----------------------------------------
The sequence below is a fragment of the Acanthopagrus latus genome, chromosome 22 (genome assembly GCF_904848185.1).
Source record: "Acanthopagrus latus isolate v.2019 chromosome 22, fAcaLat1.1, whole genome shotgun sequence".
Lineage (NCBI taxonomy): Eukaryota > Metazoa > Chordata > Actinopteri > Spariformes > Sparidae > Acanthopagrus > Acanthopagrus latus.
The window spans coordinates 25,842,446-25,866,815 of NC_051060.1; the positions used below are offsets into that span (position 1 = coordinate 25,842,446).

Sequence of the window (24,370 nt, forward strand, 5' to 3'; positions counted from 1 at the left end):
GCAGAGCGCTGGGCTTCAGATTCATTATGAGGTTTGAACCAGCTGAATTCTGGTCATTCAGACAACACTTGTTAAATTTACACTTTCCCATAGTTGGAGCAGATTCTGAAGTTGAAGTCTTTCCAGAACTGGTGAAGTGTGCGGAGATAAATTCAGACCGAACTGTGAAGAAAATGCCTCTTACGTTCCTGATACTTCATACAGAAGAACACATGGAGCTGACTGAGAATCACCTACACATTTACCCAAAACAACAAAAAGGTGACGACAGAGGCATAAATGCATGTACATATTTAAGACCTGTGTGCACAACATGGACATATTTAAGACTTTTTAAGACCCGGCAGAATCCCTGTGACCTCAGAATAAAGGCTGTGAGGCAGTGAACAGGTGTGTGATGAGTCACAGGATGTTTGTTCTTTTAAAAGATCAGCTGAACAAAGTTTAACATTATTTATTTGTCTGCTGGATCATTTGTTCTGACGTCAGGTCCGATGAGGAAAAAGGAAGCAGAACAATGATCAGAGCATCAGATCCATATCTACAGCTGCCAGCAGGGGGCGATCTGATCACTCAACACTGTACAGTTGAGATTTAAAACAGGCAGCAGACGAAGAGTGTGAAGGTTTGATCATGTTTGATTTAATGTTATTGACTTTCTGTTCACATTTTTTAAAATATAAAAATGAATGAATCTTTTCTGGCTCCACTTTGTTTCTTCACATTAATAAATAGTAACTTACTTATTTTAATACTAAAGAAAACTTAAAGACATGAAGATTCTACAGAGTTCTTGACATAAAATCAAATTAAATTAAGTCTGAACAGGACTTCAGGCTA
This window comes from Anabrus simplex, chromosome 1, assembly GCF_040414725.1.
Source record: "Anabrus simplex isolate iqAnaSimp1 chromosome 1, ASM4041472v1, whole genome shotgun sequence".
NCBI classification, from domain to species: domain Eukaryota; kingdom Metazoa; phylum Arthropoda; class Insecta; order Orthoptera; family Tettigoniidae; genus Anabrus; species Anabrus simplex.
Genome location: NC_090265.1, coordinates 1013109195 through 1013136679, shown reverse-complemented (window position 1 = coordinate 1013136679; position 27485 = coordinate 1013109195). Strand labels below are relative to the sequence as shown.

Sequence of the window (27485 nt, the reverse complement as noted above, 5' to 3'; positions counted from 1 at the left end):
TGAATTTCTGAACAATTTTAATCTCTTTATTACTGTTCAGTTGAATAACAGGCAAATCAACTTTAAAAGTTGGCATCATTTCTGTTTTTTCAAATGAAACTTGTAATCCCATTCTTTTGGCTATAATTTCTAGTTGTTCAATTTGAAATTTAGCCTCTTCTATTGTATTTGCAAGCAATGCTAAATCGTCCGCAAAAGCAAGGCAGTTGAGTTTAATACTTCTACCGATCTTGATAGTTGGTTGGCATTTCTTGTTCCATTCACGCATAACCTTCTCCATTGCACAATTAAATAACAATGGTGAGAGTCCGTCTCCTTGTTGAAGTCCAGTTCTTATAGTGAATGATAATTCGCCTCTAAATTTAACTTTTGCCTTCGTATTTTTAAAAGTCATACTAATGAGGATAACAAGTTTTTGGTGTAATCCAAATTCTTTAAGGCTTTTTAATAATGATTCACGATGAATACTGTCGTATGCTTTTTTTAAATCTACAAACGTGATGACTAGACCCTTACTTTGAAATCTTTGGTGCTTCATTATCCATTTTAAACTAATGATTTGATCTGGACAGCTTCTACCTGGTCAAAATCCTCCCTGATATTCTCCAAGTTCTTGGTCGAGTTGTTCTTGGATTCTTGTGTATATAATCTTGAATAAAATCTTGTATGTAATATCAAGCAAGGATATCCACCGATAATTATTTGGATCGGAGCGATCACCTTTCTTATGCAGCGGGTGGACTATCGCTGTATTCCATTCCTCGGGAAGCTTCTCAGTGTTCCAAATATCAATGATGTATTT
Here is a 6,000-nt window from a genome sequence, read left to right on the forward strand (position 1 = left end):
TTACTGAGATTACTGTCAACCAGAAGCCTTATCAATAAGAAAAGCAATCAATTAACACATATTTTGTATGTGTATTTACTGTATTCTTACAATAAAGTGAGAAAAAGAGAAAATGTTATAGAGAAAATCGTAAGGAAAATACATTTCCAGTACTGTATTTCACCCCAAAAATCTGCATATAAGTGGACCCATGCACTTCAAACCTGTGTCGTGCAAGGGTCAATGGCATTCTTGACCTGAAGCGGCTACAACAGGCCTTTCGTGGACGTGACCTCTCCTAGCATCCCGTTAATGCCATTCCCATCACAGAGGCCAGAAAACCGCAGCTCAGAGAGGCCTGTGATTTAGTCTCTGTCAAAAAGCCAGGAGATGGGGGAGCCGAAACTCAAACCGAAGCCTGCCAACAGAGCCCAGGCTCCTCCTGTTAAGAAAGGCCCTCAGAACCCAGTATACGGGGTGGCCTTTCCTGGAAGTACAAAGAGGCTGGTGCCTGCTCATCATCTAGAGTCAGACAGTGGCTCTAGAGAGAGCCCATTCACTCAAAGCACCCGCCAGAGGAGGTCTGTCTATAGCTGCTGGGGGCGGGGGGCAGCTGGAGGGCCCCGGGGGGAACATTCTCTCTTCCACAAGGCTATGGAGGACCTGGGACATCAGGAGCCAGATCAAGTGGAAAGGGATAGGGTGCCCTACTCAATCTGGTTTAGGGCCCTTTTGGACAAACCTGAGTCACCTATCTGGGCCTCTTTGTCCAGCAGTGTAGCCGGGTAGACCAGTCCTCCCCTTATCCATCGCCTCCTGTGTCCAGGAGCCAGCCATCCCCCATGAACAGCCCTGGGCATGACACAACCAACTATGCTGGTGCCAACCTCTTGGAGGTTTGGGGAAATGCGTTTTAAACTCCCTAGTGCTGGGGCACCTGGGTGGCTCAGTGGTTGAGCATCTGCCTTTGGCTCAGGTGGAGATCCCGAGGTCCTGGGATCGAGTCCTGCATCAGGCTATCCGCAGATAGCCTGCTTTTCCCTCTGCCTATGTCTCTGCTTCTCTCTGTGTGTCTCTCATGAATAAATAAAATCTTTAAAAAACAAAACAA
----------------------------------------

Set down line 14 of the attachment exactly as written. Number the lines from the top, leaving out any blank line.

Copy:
TTACTGAGATTACTGTCAACCAGAAGCCTTATCAATAAGAAAAGCAATCAATTAACACATATTTTGTATGTGTATTTACTGTATTCTTACAATAAAGTGAGAAAAAGAGAAAATGTTATAGAGAAAATCGTAAGGAAAATACATTTCCAGTACTGTATTTCACCCCAAAAATCTGCATATAAGTGGACCCATGCACTTCAAACCTGTGTCGTGCAAGGGTCAATGGCATTCTTGACCTGAAGCGGCTACAACAGGCCTTTCGTGGACGTGACCTCTCCTAGCATCCCGTTAATGCCATTCCCATCACAGAGGCCAGAAAACCGCAGCTCAGAGAGGCCTGTGATTTAGTCTCTGTCAAAAAGCCAGGAGATGGGGGAGCCGAAACTCAAACCGAAGCCTGCCAACAGAGCCCAGGCTCCTCCTGTTAAGAAAGGCCCTCAGAACCCAGTATACGGGGTGGCCTTTCCTGGAAGTACAAAGAGGCTGGTGCCTGCTCATCATCTAGAGTCAGACAGTGGCTCTAGAGAGAGCCCATTCACTCAAAGCACCCGCCAGAGGAGGTCTGTCTATAGCTGCTGGGGGCGGGGGGCAGCTGGAGGGCCCCGGGGGGAACATTCTCTCTTCCACAAGGCTATGGAGGACCTGGGACATCAGGAGCCAGATCAAGTGGAAAGGGATAGGGTGCCCTACTCAATCTGGTTTAGGGCCCTTTTGGACAAACCTGAGTCACCTATCTGGGCCTCTTTGTCCAGCAGTGTAGCCGGGTAGACCAGTCCTCCCCTTATCCATCGCCTCCTGTGTCCAGGAGCCAGCCATCCCCCATGAACAGCCCTGGGCATGACACAACCAACTATGCTGGTGCCAACCTCTTGGAGGTTTGGGGAAATGCGTTTTAAACTCCCTAGTGCTGGGGCACCTGGGTGGCTCAGTGGTTGAGCATCTGCCTTTGGCTCAGGTGGAGATCCCGAGGTCCTGGGATCGAGTCCTGCATCAGGCTATCCGCAGATAGCCTGCTTTTCCCTCTGCCTATGTCTCTGCTTCTCTCTGTGTGTCTCTCATGAATAAATAAAATCTTTAAAAAACAAAACAA